A Month by the Sea: Beauty’s Wound

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The other night after dinner, Philip and I took to our bikes for a starlit ride along the beach. The island here has so little light pollution, and as there was no moon, I was obliged to use the flashlight on my iPhone to see—much less navigate—the twisting path between palms and salt cedars that leads to the shore. I always forget just how dramatic a starry night actually is until I come to the ocean; there’s something about the combination of a fathomless sea heaving gently in the darkness and a midnight dome of uncountable stars that puts me in my place more effectively than anything else on earth. My soul is awed by God’s heavens and stilled by His waters—a process that’s as reliable as it is difficult to explain. The beach was deserted at that hour, and the lights from the neighboring island across the sound were painting the retreating tide with bold splashes of silver and gold. And overhead, all that wonder of inexhaustible space. I hopped off my bike and stared till I grew dizzy—the longer you looked, the more stars became visible. The Milky Way was a clear swath of silver dust, the night was gentle as only a night in late summer can be, and the windsong in our ears was an invitation to dance. It was all so beautiful I could hardly bear it.

“Why does it hurt?” I shouted to Philip above the wind and the tide.

It’s a question I’ve asked myself a million times—why does Beauty hail us with a stab? The sights, scents, sounds of this place are beloved to me since my youth; they greet me with the warm companionship of old friends. And yet, there’s a twinge of sorrow that accompanies the desperate gladness with which I immerse myself in these familiar shades: a strange sadness lurks beneath the sunshot glooms of the live oaks; a gentle pathos wavers in the wine-golden sunshine. Fleetingness is certainly a factor: knowing that another exile awaits on the other side of this blessed sojourn lends a poignancy to our days (I have to stop myself from ticking them off in my mind). But it’s more than that. More, also, than the tender associations with which this island is crowded for me. I’ve spent many of the very happiest hours of my life under its trees, along its beach, on this very sun-warmed veranda from which I write. This place keeps my times for me, holds my summers alive and well, refreshes me with the dew of my own youth every time I return. This is all part of the sweet pain, to be sure—but not nearly all.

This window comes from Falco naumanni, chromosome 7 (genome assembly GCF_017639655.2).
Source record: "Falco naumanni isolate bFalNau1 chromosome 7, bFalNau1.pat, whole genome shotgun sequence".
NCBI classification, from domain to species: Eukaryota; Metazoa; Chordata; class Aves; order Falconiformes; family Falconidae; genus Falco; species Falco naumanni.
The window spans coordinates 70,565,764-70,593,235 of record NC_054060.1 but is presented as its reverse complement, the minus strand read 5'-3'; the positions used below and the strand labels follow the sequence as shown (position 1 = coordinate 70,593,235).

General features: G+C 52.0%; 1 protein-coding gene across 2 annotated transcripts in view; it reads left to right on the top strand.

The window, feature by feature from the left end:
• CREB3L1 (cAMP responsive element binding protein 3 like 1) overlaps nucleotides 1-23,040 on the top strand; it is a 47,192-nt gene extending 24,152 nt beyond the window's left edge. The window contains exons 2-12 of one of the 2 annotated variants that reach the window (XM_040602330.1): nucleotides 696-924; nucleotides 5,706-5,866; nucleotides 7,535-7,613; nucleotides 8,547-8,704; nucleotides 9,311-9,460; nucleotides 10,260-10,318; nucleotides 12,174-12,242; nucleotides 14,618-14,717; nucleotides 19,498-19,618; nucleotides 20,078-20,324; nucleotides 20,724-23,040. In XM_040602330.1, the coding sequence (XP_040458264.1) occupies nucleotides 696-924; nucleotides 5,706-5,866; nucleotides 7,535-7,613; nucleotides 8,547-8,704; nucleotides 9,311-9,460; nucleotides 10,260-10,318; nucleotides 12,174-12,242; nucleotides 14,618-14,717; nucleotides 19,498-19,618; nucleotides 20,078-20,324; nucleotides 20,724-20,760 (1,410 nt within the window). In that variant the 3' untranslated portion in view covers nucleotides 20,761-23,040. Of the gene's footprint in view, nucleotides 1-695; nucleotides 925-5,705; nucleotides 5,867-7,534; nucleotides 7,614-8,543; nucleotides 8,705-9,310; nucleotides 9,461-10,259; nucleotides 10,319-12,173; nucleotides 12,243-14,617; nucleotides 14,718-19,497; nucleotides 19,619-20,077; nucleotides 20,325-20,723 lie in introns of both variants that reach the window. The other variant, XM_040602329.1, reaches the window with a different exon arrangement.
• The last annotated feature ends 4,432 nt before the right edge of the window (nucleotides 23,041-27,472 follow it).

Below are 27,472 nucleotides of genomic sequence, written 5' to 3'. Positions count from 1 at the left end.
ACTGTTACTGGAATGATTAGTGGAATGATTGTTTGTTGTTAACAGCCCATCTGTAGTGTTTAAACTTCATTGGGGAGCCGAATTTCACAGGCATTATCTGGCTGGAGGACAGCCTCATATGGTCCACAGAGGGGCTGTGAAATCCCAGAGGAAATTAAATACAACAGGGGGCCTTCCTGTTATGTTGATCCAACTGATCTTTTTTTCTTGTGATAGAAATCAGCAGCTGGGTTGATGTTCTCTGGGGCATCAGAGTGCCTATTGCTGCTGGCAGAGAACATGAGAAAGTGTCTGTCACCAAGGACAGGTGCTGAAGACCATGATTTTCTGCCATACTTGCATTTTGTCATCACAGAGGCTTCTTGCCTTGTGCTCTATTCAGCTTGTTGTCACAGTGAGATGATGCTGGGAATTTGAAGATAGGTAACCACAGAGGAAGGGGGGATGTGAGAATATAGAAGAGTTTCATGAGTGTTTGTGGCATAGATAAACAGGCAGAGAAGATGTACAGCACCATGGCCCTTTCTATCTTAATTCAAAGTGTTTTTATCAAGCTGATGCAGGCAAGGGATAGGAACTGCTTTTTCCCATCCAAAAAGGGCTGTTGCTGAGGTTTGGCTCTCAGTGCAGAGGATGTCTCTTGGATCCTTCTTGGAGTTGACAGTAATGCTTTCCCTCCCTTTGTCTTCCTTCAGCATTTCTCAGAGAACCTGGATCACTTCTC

I was talking with a very dear friend recently about the way Beauty works on us, and how the modern mind seems to regard it with a growing distrust.

“Beauty opens wounds,” she said, and I knew she was on to something.

Beauty tugs and pulls and points. And when someone reacts negatively to Beauty’s proddings, it probably means there’s some raw nerve that its arrows have reached, some unhealed place its rays have revealed. Beauty engages the realest, most vulnerable part of us—the part we like to keep hidden under appearances and sufficiencies and achievements. The part that’s most uniquely, exquisitely us. This hardnosed old world of ours can drive even the stoutest of hearts into hiding—but Beauty won’t have it. It goes after us, piercing our darkness with its indomitable light, wooing our souls back into Wonder and Youth and Hope. But it’s a painful process, especially when the cares of life conspire to keep us so occupied we hardly notice the hard crust of practicalities forming over our tenderest places. It hurts a bit to have that crust chipped away; Beauty must wound before it can heal.